DEAR READERS: I published a letter (June 6) in which a reader, "Alison in Ashland, Ore.," asked you to name your heroes. She asked that they not be celebrities or family members. A tsunami of emails descended upon me -- many of them moving, thought-provoking and inspiring. I'm sorry that space limitations prevent me from printing more of them -- but I thank you ALL for your submissions. Read on:
DEAR ABBY: Captain C.B. "Sully" Sullenberger! A humble man, under intense pressure, who saved the lives of his entire U.S. Airways Flight 1549 on Jan. 15, 2009. After landing his Airbus in the Hudson River, he refused to leave his ship until all passengers and crew had disembarked. THAT is a true hero, someone going about his daily routine and doing something extraordinary. -- PAMELA F., SLINGERLANDS, N.Y.
DEAR ABBY: I'm nominating two people: Stephen Hawking, who has overcome disastrous physical and medical problems to become the world's most prominent physicist, and Gustavo Dudamel, who has brought intense life to the L.A. Philharmonic and the renewal of symphonic music in general, having lifted to new heights Venezuela's "The Program," which gives all students in that country the opportunity to make music. -- NANCY E., OAK RIDGE, TENN.
DEAR ABBY: My personal hero is Rosa Parks. I grew up in a racist household and was even beaten for disagreeing. But the courage it took for Rosa to sit down and refuse to get up moved mountains for me. I thank her with all my heart. -- KENDRA IN HAIKU, HAWAII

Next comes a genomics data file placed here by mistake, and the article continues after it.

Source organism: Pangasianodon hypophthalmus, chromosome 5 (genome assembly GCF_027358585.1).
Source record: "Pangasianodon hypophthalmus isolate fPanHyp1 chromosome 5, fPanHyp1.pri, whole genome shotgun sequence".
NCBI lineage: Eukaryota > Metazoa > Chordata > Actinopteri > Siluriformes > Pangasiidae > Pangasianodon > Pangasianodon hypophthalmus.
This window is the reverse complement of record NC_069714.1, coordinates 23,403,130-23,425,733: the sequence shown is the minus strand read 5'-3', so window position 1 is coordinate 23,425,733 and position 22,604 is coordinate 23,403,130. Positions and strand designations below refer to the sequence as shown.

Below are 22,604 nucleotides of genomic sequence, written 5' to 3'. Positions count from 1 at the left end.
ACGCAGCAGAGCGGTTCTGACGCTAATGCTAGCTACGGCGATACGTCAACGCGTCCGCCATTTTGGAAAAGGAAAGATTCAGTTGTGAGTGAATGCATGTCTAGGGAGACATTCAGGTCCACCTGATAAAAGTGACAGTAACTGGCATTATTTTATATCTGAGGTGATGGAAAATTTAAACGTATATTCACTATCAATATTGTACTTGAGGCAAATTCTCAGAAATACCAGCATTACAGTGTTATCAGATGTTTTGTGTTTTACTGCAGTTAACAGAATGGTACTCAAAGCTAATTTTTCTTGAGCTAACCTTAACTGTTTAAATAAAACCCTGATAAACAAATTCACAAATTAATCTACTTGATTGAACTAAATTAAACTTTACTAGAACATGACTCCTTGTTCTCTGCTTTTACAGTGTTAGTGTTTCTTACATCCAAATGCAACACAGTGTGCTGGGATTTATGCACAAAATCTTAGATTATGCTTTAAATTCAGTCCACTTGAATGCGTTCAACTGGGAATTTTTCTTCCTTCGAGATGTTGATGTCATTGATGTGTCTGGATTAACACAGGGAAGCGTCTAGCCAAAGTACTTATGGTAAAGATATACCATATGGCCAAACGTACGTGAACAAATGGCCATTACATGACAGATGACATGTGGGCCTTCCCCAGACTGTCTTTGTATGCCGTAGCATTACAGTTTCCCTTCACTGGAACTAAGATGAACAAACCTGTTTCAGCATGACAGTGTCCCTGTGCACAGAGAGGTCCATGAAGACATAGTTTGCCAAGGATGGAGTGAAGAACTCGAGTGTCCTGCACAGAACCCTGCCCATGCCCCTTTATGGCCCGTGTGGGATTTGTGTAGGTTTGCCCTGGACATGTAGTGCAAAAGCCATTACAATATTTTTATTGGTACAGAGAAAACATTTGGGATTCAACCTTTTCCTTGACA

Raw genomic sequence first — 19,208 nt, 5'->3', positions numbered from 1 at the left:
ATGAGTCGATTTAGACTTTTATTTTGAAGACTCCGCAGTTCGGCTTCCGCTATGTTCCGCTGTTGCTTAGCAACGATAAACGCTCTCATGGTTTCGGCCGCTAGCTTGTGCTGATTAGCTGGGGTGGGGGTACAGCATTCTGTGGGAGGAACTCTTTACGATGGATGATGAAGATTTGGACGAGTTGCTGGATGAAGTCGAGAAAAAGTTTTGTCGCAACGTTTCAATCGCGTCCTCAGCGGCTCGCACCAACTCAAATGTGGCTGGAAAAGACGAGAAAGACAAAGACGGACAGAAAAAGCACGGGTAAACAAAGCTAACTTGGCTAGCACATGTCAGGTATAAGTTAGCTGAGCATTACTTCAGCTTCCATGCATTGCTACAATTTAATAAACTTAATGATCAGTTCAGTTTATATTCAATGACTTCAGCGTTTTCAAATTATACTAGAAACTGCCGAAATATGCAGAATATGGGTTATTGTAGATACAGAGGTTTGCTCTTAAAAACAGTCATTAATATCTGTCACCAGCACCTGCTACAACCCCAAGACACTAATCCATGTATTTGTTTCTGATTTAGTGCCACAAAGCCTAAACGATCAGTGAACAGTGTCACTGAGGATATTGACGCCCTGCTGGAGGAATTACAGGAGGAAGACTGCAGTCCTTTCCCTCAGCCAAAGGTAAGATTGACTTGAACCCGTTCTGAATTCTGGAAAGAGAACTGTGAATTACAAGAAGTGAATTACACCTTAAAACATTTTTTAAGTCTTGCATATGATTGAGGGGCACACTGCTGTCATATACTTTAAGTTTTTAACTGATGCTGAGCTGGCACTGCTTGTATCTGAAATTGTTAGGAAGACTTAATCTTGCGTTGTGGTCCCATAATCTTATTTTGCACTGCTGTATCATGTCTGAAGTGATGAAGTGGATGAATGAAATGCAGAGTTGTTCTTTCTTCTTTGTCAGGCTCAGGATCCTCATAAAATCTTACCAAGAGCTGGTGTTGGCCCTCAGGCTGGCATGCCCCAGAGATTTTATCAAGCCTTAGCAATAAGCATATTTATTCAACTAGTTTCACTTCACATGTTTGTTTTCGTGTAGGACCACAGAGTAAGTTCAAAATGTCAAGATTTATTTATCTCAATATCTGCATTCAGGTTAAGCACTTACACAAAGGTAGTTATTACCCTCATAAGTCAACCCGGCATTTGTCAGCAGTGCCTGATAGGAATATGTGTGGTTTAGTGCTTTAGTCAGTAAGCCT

DEAR ABBY: My definition of hero has long been the man who stood in front of tanks in Tiananmen Square. As a teenager I watched in awe at his strength of character and heart. In that moment he showed us what the world could be if we, too, chose to stand up. -- EMILY F., SAN JOSE, CALIF.
DEAR ABBY: It's Miep Gies, one of the women who helped hide Anne Frank and her family. She didn't hesitate before saying "of course!" when asked for help, and when asked years after WWII, she said she would do it again in a heartbeat because it was the right thing to do.
As an LGBT and AIDS activist, I'm often asked why I do what I do if it doesn't affect me directly. I do it because it's the right thing. To me, if more people thought like Mrs. Gies, this world would be a much better place to live, so I try to remember her in everything I do. -- ALESS P., DARTMOUTH, NOVA SCOTIA
DEAR ABBY: My hero is Cesar Chavez. Before he came along, workers didn't even have a place to relieve themselves while working the fields under all weather conditions. He sacrificed his own health and his life to help their plight.
I read in our local newspaper where somebody referred to him as an illegal alien, although he was born in Arizona and served in the U.S. Navy. If that doesn't make someone an American, nothing will. -- ARTHUR IN BARSTOW, CALIF.
DEAR ABBY: I nominate Florence Nightingale. Despite familial and societal objections to her work, she made nursing care a respected, effectual profession that continues to benefit humankind. Women of her generation were seen as inferior, capable only of servitude; she showed nurses' work to be much more than a harmless presence among the suffering. Now THAT's a positive role model for our youth to emulate. -- STEPHANIE L., R.N. IN CONNECTICUT
DEAR ABBY: Who are my heroes? My vote goes to the Navy SEALs who killed Bin Laden! -- MARILYN W., KNOXVILLE, TENN.
READERS: Stay tuned. I'll print more of your submissions tomorrow.